June 20, 2010
June 20, 2010
June 23, 2010
Design in Engineering Education
15.445.1 - 15.445.11
Effects of an Early Prototyping Experience on the Innovation Process:
Can Design Fixation Be Avoided? Abstract It has been well established that introduction of physical artifacts early in the design process can limit the potential solution set in terms of diversity, innovation and number of ideas generated. This limiting effect is known as “design fixation.” While the potential for design fixation exists, concrete, tangible, and physical perceptions of the design task may also be very beneficial during the ideation process. For example, it may increase the feasibility of the concepts generated. Physical testing of preliminary ideas may enable such perceptions. The objective of the study reported in this paper was to understand, at least at the basic and preliminary levels, the role of physical testing and artifacts in the early stages of the design process. To this end, the contemporary design process was augmented with an Early Prototyping Experience (EPE), where the intent was to increase critical understanding of the design problem while maintaining the innovativeness and diversity of the concepts. An experiment was undertaken which included the use of a “control” group that did not participate in the EPE, as well as the “experimental” group that did develop an early prototype. The output from a concept generation exercise for the two groups was rated by experts to determine the level of innovation, diversity and feasibility of the ideas. Experts’ ratings for innovativeness and diversity were very similar between the control and experimental groups indicating that, in these two areas, design fixation was not evident. However, results indicated that the experimental group did experience some level of fixation based on the fact that they generated 30% less unique ideas than did the control group. Feasibility of the ideas was, however, much higher for the experimental group. Because of these mixed results concerning design fixation and the fact that there are other potential benefits of early prototyping, it remains a point of discussion as to whether the EPE has an overall negative or positive effect on the design process.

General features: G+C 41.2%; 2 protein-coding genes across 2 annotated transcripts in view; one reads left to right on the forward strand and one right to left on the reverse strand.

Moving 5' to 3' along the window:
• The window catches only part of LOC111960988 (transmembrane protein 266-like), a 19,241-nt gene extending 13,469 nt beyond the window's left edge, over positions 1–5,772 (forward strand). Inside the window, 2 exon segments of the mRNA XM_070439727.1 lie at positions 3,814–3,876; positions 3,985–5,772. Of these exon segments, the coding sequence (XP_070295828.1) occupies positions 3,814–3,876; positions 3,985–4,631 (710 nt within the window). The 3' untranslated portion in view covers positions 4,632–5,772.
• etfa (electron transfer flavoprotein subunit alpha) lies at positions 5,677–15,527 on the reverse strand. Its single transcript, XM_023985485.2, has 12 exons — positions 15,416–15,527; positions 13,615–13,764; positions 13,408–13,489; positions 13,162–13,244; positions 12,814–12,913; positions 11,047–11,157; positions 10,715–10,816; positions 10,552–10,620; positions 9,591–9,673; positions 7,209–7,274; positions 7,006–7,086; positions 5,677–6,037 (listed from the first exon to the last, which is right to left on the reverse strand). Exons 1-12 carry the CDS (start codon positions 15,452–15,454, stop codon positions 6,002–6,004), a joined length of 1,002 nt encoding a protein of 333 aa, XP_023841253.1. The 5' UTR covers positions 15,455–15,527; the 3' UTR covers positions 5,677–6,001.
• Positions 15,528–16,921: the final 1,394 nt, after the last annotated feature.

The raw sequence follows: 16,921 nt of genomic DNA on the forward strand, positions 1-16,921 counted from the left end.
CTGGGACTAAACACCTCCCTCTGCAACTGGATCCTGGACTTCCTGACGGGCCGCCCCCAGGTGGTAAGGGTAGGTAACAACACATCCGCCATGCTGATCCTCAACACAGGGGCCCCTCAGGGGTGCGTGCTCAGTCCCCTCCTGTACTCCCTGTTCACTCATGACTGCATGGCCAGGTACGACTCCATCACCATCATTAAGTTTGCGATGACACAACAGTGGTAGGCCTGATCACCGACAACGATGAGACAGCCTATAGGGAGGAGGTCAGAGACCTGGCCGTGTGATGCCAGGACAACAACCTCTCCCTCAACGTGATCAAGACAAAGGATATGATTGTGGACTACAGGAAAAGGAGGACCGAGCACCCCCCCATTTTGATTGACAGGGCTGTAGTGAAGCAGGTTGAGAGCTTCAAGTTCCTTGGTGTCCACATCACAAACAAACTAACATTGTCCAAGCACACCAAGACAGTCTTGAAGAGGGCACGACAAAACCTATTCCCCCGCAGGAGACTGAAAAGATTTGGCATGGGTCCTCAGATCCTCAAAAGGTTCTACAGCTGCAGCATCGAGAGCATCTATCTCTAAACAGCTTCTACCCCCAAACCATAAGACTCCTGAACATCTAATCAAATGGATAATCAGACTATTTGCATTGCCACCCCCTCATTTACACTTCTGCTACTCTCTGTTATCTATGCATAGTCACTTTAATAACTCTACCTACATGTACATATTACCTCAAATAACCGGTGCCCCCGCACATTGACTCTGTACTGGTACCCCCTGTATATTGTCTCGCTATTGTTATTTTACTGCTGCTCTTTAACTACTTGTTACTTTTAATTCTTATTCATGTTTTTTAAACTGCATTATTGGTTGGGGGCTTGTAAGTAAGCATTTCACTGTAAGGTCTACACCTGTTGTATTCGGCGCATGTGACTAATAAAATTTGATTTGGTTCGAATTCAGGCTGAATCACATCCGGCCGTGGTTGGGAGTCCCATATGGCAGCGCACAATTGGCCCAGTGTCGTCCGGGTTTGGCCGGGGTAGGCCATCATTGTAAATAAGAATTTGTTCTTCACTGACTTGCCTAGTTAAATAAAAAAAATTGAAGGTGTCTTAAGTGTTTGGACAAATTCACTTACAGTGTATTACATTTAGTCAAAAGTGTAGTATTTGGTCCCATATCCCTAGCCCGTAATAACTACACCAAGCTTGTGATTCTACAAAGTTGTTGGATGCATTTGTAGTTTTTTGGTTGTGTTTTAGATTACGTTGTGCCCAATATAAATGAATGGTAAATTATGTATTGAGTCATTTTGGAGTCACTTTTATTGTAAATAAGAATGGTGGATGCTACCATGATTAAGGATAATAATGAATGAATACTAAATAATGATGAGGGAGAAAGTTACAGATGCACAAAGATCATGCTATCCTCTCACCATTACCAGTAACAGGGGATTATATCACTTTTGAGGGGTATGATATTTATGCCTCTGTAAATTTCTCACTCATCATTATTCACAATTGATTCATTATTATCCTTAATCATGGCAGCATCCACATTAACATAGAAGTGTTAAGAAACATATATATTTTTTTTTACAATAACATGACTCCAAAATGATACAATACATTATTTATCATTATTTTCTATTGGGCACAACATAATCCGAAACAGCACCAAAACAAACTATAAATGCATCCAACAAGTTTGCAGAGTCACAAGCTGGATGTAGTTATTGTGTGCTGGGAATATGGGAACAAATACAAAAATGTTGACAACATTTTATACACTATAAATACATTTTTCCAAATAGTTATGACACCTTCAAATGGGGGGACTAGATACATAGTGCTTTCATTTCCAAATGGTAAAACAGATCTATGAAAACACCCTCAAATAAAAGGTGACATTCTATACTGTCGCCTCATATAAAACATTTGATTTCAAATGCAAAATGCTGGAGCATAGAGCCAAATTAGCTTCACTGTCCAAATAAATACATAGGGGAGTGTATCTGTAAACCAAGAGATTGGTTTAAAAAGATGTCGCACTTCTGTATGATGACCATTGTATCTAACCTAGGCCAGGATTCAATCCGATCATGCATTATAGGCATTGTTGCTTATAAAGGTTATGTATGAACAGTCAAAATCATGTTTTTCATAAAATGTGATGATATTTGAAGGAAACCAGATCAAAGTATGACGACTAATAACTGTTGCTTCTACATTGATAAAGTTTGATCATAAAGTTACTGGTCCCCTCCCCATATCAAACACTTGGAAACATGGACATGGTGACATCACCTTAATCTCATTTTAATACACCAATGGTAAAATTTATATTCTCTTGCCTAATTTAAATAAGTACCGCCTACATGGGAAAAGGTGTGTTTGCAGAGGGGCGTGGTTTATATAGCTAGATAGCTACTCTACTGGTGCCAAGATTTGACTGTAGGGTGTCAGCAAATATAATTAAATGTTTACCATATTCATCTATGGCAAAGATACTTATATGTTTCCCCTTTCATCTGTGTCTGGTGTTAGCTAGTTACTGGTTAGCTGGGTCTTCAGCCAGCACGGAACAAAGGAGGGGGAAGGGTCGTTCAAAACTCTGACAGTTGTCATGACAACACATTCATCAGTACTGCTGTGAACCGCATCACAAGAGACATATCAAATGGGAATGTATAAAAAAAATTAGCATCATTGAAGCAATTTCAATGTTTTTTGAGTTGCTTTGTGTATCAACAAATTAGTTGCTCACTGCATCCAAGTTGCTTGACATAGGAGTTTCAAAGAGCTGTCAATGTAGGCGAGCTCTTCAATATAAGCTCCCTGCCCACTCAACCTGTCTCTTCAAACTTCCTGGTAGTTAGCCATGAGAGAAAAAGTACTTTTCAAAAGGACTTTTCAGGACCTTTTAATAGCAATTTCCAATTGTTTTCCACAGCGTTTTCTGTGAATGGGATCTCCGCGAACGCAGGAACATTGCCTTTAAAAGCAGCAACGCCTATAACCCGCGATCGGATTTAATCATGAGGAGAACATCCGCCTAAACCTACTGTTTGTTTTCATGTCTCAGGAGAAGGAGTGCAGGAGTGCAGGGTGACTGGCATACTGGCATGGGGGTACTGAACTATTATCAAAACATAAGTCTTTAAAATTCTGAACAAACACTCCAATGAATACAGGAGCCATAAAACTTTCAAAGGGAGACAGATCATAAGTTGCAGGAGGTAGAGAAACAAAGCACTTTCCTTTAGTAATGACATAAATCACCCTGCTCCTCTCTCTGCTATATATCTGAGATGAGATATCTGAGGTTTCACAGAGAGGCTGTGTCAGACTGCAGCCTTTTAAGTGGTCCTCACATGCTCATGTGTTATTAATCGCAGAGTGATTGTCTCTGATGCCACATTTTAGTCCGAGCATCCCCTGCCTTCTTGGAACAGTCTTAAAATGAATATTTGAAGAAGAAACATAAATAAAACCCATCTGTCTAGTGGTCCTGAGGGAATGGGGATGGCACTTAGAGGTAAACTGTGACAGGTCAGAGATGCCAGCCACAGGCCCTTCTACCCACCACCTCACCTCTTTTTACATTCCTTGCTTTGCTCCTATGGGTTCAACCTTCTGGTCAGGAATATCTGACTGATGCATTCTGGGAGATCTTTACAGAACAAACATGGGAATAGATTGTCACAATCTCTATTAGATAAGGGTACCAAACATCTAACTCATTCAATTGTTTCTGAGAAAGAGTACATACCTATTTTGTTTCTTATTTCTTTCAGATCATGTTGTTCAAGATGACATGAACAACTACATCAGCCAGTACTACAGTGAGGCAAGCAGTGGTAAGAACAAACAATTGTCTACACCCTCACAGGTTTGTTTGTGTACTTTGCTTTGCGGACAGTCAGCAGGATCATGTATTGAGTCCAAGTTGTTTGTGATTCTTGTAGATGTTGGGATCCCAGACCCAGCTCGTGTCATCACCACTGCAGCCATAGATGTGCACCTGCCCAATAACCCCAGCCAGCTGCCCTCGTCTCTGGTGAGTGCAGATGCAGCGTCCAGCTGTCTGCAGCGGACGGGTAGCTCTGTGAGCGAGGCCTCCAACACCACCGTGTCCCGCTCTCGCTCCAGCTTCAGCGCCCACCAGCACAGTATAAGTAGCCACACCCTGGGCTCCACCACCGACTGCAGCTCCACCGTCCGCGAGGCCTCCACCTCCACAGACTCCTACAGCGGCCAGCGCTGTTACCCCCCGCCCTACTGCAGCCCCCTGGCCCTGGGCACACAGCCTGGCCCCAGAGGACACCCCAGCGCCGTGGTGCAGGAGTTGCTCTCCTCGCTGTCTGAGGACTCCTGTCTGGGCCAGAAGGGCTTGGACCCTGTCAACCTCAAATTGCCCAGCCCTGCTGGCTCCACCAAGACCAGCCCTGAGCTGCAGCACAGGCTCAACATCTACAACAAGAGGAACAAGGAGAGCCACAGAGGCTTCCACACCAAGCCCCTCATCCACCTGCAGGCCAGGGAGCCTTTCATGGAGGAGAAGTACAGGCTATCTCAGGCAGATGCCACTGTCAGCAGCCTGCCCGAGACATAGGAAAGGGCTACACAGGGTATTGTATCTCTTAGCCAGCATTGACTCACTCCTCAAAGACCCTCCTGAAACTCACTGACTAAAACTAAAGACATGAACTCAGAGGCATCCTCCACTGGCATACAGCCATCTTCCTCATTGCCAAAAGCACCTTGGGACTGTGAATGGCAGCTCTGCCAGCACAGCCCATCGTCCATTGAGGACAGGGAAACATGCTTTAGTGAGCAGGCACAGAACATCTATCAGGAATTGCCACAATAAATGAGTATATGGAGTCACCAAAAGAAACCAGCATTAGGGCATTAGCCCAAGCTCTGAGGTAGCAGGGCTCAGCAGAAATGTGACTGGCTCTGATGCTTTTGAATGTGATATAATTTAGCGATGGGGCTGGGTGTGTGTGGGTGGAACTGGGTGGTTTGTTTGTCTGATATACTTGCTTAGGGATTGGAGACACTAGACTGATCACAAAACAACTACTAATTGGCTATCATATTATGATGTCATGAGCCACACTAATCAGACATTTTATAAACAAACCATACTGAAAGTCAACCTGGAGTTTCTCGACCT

1.0 Overview and Purpose Design fixation is a state where the results of the ideation or concept generation process have been degraded; such degradation normally occurs in the areas of innovativeness, diversity or number of ideas generated. While many causes for this design fixation have been identified, the introduction of physical or visual artifacts is one of the most common causes [1-7]. However, there may also be significant benefits to the introduction of embodiments early in the design process. Benefits might include better initial understanding of the feasibility of certain solutions or the uncovering of hidden latent customer needs.
The purpose of this paper is to ascertain the impact of incorporating EPE into the design process. The concepts developed by the experimental and control groups were compared to determine if fixation or other pertinent issues existed, particularly with regard to the quantity, diversity, and innovativeness of the concepts generated. Additionally, feasibility of the concepts was also
Walker, V., & Jensen, D., & Crider, K., & Weaver, J., & Wood, K., & Maixner, M. (2010, June), Effects Of An Early Prototyping Experience: Can Design Fixation Be Avoided? Paper presented at 2010 Annual Conference & Exposition, Louisville, Kentucky. https://peer.asee.org/16806
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